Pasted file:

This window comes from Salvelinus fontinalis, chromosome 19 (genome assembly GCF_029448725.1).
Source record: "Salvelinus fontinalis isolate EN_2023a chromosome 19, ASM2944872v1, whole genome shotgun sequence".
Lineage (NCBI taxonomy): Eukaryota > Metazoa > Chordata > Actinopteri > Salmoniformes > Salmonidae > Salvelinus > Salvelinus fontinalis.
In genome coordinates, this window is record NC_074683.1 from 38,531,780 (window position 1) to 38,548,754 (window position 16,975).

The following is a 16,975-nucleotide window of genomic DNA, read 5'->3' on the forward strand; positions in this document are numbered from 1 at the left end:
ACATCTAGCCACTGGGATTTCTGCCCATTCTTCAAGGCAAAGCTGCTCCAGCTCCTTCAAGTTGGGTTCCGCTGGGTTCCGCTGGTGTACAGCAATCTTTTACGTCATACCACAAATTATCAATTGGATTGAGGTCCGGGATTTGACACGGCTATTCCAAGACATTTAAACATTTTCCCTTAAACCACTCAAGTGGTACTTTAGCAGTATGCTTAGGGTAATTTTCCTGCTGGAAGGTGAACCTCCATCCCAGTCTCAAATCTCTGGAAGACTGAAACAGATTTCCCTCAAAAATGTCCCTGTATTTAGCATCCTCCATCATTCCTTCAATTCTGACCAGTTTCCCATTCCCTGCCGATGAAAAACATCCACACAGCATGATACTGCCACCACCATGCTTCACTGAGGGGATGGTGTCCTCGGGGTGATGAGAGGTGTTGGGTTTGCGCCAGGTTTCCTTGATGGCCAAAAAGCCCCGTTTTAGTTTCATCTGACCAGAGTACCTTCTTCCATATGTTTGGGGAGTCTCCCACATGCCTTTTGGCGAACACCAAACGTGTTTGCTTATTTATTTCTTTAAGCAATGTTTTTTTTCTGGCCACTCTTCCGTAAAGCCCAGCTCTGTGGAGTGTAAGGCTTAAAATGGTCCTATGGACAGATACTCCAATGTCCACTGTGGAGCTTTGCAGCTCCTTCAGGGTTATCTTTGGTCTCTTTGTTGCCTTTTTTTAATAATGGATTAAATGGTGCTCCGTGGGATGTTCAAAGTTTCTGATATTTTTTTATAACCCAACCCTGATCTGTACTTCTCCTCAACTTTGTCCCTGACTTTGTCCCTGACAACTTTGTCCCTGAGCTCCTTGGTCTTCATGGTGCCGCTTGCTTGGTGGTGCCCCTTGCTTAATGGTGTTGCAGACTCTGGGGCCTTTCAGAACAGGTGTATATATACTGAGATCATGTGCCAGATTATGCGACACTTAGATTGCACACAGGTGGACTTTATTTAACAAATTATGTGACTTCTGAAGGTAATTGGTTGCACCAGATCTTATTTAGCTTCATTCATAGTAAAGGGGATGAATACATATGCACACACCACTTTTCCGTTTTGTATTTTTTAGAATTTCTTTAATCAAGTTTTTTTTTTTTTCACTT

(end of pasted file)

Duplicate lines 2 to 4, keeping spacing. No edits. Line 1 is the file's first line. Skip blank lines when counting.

Source record: "Salvelinus fontinalis isolate EN_2023a chromosome 19, ASM2944872v1, whole genome shotgun sequence".
Lineage (NCBI taxonomy): Eukaryota > Metazoa > Chordata > Actinopteri > Salmoniformes > Salmonidae > Salvelinus > Salvelinus fontinalis.
In genome coordinates, this window is record NC_074683.1 from 38,531,780 (window position 1) to 38,548,754 (window position 16,975).